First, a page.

The twenty-third chapter of Joseph Pearce’s biography of perhaps the greatest playwright who still casts his brilliant shadow from the gloomy depths of the XIX century, Oscar Fingal O’Flaherty Wills Wilde, opens with a concise description of the shriekingly gloating reception with which the press of Victorian days celebrated the author’s downfall in the final weeks of May, 1895. The News of the World gleefully announced the swan song of aestheticism: “The aesthetic cult, in the nasty form, is over”. The sentence left unanswered the question of the possibility of the existence of a decent, law-abiding, or, at the very least, just naughty likeness of the cult. The crushing of Oscar Wilde did not merely amount to the loss of a literary genius’ will to resume production once the wrath of society had been sated, but also the plunge into lethargy (maybe, to some extent, even to this day) of the artist as the creator of a meaningful, universal, masterfully crafted work of art and their being replaced by less-than-passable displayers of ideology, relativism and tantrums. To the detractors of aestheticism, the despicable term is to be confused with decadence, even the irrational, even the overtly grotesque.
An almost ludicrous finger pointed against aestheticism is that it leaves the masses, that sacred entity so carefully courted by populists, locked out of the inner sanctum the true aesthete dwells in, and rejoices in the vacuity of a jargon and a philosophy only affordable to those initiated and their acolytes. Thus, it pays little homage to the fact that, in the acrid view of the aesthete-hater, the most essential, soul-searching aspects of art are always folkish and uncomplicated, and should demand just the candor of a safe and sane mind to be reasonably -and for the sake of spiritual cleansing, also untarnishedly- enjoyed. The obvious result of this recipe suitable for politicians on a presidential ticket is that the masses, so cherished by paternalistic regimes, have almost invariably been put on a diet whose main components have been corniness, prudishness, boredom and plain rubbish. Mandarin elitism, a typical label strapped on aestheticism, found an unexpected supporter both in the apocalyptic fantasies of members of the John Birch Society as well as in left leaning would-be scholars who maintain Shakespeare was an anti-Semitic bigot who basked in the telling of Shylock’s misfortunes.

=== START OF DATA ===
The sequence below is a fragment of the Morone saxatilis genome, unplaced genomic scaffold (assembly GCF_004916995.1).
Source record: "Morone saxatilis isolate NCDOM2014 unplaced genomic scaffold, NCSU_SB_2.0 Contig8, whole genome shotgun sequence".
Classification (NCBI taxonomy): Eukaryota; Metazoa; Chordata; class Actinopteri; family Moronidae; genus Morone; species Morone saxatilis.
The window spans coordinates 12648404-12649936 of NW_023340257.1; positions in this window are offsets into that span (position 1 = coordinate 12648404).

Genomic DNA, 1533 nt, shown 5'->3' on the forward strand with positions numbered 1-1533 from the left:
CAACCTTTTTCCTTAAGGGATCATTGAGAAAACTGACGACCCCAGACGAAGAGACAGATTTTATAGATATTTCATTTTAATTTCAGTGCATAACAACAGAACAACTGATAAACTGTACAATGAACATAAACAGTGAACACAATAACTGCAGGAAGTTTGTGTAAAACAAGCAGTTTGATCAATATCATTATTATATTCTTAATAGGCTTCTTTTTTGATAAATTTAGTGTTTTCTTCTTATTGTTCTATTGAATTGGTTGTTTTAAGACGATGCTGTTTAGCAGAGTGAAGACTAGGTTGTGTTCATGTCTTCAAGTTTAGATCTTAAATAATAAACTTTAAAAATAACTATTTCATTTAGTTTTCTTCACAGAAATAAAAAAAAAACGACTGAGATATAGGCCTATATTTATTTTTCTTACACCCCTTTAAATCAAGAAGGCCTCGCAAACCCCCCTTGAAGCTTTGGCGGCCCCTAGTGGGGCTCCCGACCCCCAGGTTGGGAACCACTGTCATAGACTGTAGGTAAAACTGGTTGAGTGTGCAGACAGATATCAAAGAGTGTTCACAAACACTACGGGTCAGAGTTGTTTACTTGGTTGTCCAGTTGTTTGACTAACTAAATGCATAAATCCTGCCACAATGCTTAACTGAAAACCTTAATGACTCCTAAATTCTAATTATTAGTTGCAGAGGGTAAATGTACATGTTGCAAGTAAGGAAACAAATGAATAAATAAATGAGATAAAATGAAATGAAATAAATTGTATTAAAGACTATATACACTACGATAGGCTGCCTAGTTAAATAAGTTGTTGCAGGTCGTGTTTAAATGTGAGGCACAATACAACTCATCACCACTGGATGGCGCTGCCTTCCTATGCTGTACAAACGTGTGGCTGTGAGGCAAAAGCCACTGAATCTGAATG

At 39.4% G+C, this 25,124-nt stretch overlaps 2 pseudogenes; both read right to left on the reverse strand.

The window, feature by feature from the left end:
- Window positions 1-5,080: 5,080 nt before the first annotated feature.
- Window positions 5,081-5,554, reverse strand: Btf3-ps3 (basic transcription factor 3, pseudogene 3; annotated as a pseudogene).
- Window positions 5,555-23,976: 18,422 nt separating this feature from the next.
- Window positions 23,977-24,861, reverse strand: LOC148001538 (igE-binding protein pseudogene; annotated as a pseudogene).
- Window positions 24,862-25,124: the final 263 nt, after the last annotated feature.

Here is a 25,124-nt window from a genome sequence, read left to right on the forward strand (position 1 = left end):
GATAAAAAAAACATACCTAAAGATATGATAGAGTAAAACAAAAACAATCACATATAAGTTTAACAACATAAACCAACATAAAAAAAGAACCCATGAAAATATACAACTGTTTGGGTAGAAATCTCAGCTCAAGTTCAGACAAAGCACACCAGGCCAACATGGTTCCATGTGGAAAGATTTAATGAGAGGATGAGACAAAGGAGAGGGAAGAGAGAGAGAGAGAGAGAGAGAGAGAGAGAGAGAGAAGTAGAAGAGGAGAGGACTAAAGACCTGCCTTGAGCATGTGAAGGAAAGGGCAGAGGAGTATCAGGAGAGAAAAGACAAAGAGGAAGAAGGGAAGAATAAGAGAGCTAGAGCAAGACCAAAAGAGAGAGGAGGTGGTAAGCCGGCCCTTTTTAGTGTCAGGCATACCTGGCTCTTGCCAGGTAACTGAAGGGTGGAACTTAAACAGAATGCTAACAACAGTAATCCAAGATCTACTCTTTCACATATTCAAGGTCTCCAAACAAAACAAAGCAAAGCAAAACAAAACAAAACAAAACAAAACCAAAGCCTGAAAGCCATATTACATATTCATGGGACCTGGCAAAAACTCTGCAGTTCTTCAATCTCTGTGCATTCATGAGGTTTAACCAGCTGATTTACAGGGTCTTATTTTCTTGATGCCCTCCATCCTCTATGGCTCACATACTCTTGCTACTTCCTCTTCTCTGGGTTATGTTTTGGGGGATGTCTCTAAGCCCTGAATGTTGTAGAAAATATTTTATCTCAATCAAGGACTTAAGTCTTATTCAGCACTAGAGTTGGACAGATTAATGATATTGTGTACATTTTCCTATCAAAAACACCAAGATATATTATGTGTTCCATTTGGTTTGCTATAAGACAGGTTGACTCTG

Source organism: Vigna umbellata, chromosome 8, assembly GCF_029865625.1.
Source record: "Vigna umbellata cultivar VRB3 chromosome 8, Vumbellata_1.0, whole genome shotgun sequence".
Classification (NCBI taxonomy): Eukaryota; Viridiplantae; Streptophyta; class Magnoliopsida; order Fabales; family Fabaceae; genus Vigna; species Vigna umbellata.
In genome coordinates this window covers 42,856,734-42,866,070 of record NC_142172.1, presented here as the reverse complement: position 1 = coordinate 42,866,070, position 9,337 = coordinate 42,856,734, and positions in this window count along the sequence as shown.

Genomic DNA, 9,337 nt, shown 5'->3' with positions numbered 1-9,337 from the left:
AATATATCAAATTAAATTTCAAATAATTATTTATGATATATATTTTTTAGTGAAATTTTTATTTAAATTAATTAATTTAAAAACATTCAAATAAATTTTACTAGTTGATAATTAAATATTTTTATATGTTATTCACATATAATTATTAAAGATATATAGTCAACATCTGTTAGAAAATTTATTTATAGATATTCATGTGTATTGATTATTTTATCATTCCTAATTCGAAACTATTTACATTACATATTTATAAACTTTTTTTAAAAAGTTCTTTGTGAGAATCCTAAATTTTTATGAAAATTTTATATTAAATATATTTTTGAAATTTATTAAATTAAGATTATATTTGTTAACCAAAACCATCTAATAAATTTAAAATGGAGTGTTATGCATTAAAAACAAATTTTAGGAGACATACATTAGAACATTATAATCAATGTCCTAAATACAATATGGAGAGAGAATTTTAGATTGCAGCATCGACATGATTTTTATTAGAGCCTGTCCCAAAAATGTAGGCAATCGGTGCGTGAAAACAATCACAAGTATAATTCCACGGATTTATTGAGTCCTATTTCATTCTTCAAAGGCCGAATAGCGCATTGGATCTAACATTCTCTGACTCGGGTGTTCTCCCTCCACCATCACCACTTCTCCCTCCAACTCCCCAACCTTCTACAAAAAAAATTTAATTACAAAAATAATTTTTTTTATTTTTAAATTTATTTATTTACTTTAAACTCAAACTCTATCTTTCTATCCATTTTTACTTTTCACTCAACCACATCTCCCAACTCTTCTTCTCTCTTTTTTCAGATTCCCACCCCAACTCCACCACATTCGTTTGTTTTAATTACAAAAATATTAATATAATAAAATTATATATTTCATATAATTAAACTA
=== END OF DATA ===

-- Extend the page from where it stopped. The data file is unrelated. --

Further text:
No bigger favor has ever been so lavishly granted by anyone else than Harold Bloom in his defense of the aesthetic qualities an artist and their work should seek as desirable, even wildly basic, to have his or her oeuvre hailed as something that stands out above the mediocrity of chance. However, I humbly beg to differ with him as refers to the diminished place he assigns to politics in the land of an artist’s priorities. I tend to believe few topics are too tiny or contemptible to be disregarded as bothersome mirages, if (and only if) one’s talent is huge enough to mingle them all and come up with a treat that resembles original beauty. While the readings a poem may be subjected to can be unlimited, its share of merit, by aesthetic standards, although restrained by the burdens of human imperfection, is to remain its greatest asset, for even the most far-fetched of interpretations will bestow no added value upon artistic illiteracy. The wittiest and wisest contemporary critic, admirer or simpleton eagerly or painstakingly consuming A Woman of No Importance or The Tragedy of King Richard III in their respective eras was unable to predict how the public of nowadays would greet the best of either Wilde or Shakespeare.
As mentioned by historian Arthur Herman in his The Idea of Decline in Western History, the murderous rivalry between corruption and correctness, vice and virtue, decay and healthiness has been embodied, since the years of birth of romantic nationalism, in the split between Zivilisation and Kultur, between sophistication and simplicity, between sheer beauty striving to become meaningful form and plain form struggling to appeal as didactic beauty. To all intents and purposes, these meager lines wholeheartedly gamble on the blemished, decadent, corrupted and ill-reputed conception of that which we call beautiful.